Good Causes

Youth worker plans King-sized Big Lunch to mark Coronation

When youth worker Steve Barnabis met the then Prince Charles and The Duchess of Cornwall at a Big Lunch event celebrating the Queen’s Platinum Jubilee in 2022, he seized the opportunity to invite the royal couple to Project Zero, his project in north-east London. The Walthamstow-based organisation – which is supported by National Lottery funding – is dedicated to helping vulnerable young people stay away from knife crime by engaging them in positive activities and building a sense of community.

Steve said, “Camilla told me to write to them and we did. They came down to Walthamstow and it was amazing. The young people were really chuffed.”

Now, Steve is planning another right royal occasion: a Coronation Big Lunch marking the ascension of King Charles III to the throne on Saturday 6th May 2023. Held at Project Zero’s headquarters – The Outset Centre in Walthamstow – it will see more than 200 people enjoying food, live music and a bouncy castle.

Other aspects of the event will be shaped entirely by Project Zero’s young people. Steve said, “We’re really encouraging them to think for themselves about what they want; we’re not pushing any agenda. We see [the Coronation] as a significant event and we want to mark it.”

The Big Lunch – an event supported by National Lottery players who raise over £30Million a week for good causes – brings millions of people together every year to share friendship, fun and food with their neighbours. Her Majesty The Queen Consort has been Patron of The Big Lunch since 2013 and over the Coronation long weekend people across the country will mark the occasion by hosting special Coronation Big Lunches.

For Steve, Project Zero’s Coronation Big Lunch is yet another milestone on a long journey to improve the lives of young people, tackle youth violence and create safe spaces. While living in America, the former child actor from Hackney used his drama skills to help young people caught up in gangs.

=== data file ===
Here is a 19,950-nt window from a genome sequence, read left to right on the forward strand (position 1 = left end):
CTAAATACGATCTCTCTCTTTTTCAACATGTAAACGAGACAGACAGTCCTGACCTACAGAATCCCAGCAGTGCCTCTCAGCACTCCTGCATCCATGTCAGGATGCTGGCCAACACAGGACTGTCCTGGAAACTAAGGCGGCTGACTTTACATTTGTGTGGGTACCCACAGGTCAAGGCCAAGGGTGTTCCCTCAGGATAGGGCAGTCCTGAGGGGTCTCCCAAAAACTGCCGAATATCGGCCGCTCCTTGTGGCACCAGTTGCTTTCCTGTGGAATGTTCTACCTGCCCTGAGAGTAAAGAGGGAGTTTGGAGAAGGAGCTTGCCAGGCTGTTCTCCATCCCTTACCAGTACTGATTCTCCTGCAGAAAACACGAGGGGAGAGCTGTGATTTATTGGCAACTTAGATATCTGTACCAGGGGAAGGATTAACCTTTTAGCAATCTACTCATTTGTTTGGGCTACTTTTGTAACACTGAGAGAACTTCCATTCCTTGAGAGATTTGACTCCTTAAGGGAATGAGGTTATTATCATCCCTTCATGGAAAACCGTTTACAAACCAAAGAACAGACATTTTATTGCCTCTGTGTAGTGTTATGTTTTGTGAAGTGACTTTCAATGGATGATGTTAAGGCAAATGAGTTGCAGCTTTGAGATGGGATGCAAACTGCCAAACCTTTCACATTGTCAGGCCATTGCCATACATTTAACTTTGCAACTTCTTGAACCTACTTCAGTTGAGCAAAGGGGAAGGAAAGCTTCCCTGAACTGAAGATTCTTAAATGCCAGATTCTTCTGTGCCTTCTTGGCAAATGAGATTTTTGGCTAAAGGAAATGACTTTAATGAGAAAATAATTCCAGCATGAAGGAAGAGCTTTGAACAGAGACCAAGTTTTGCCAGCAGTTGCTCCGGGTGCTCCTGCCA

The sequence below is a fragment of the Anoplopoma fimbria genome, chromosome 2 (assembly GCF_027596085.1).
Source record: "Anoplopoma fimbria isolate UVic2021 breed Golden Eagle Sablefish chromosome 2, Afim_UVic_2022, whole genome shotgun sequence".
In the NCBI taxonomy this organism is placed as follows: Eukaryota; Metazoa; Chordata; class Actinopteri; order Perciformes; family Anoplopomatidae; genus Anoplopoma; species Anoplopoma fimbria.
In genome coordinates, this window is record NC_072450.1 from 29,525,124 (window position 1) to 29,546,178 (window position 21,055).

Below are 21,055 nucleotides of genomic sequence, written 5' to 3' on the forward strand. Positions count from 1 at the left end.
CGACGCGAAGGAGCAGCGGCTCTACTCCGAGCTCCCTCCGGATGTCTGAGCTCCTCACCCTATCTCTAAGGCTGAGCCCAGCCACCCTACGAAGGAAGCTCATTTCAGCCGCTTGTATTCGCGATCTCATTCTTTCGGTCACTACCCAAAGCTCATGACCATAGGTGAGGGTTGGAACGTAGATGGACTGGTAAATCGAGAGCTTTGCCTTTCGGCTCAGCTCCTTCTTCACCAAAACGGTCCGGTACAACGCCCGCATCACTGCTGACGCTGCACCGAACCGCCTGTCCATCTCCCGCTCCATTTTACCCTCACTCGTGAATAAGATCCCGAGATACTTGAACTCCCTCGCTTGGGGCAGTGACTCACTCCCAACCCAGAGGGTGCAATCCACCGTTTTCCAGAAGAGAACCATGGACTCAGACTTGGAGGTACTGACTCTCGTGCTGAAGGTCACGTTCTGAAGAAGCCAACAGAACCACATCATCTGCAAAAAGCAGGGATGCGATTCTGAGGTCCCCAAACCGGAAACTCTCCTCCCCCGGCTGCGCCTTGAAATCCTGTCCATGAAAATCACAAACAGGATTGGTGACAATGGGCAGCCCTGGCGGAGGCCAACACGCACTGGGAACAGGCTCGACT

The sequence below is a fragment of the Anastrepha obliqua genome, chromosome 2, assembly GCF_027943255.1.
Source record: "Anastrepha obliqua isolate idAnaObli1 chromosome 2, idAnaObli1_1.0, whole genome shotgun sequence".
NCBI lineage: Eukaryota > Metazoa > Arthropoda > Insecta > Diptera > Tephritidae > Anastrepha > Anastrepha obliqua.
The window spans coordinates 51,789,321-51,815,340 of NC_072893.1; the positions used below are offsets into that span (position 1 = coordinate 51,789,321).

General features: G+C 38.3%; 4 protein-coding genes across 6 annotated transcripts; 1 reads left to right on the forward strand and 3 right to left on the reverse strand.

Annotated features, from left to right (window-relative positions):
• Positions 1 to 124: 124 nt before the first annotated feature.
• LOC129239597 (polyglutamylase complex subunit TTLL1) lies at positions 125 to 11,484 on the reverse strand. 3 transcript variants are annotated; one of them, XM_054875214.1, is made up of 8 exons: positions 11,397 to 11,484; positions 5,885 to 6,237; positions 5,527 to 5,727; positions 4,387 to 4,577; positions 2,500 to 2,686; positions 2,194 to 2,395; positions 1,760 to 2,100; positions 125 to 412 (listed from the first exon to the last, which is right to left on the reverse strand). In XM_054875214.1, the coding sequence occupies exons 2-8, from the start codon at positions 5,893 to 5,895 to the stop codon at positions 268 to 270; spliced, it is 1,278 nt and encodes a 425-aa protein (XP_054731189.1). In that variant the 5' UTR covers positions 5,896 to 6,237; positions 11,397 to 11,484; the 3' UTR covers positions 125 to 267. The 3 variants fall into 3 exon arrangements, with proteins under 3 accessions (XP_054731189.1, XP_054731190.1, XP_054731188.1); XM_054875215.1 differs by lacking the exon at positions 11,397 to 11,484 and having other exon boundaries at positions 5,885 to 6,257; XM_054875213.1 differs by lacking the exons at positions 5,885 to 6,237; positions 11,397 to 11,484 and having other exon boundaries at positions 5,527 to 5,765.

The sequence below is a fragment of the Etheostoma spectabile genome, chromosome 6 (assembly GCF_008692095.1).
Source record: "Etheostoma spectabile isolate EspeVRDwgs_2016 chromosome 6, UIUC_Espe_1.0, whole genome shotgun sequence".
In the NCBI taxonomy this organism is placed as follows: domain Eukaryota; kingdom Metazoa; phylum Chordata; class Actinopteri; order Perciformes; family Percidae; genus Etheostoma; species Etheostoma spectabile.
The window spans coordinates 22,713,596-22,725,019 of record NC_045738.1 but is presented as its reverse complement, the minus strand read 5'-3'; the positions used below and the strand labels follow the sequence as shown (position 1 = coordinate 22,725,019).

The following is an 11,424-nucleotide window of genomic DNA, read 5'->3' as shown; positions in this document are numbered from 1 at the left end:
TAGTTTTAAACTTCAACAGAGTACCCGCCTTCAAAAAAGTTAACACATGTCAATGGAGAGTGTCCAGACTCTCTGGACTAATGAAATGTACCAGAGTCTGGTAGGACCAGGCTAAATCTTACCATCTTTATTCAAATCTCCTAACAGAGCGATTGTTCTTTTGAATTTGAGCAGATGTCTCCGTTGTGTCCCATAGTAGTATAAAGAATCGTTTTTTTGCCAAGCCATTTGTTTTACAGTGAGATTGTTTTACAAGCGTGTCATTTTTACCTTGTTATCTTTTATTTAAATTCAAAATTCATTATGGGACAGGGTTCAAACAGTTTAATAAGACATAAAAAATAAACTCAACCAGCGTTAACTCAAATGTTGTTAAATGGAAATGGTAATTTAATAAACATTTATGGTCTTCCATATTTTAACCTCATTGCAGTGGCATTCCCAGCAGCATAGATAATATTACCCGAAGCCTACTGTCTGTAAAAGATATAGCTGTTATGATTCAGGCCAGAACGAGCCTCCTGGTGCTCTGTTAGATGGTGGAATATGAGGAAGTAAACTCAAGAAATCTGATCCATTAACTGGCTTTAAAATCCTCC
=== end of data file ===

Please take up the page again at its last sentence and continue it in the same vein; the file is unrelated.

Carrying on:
After returning to the UK, he began working with Newham Social Services’ Youth Offending Team and later started a youth organisation called The Soul Project.

His efforts to help young people steer clear of violence took a deeply personal turn in 2004 when his second cousin, Robert, was killed as a result of a knife attack. In 2019, Steve lost another second cousin, Alex, the same way.

Steve admits the tragic deaths of his cousins triggered difficult emotions at a time when he was working with young perpetrators of knife crime as part of the Youth Offending Team. He said, “I was going into prisons, working with young offenders that had stabbed somebody or who had been involved with that sort of violence themselves. It was a very challenging time.”

But Steve’s response – launching Project Zero in 2019 in an effort to engage young people in positive activities, promote social inclusion and reduce anti-social and offending behaviour – is testament to his enduring determination to make a difference. That commitment was acknowledged in September 2020, when a large mural of Steve by artist Gabriel Pitcher was unveiled on a house in Walthamstow.

Find out how to organise your own Big Lunch here.

28th April 2023

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